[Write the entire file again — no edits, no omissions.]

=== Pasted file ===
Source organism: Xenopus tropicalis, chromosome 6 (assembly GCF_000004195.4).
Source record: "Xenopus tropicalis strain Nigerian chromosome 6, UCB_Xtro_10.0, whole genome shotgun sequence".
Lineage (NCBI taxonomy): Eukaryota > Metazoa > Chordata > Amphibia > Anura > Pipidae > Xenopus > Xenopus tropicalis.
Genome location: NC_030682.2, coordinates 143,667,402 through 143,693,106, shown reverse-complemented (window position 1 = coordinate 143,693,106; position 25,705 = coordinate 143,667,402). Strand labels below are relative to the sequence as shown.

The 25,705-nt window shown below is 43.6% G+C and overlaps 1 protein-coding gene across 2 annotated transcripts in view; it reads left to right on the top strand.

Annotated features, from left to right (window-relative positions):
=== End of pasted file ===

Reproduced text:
Source organism: Xenopus tropicalis, chromosome 6 (assembly GCF_000004195.4).
Source record: "Xenopus tropicalis strain Nigerian chromosome 6, UCB_Xtro_10.0, whole genome shotgun sequence".
Lineage (NCBI taxonomy): Eukaryota > Metazoa > Chordata > Amphibia > Anura > Pipidae > Xenopus > Xenopus tropicalis.
Genome location: NC_030682.2, coordinates 143,667,402 through 143,693,106, shown reverse-complemented (window position 1 = coordinate 143,693,106; position 25,705 = coordinate 143,667,402). Strand labels below are relative to the sequence as shown.

The 25,705-nt window shown below is 43.6% G+C and overlaps 1 protein-coding gene across 2 annotated transcripts in view; it reads left to right on the top strand.

Annotated features, from left to right (window-relative positions):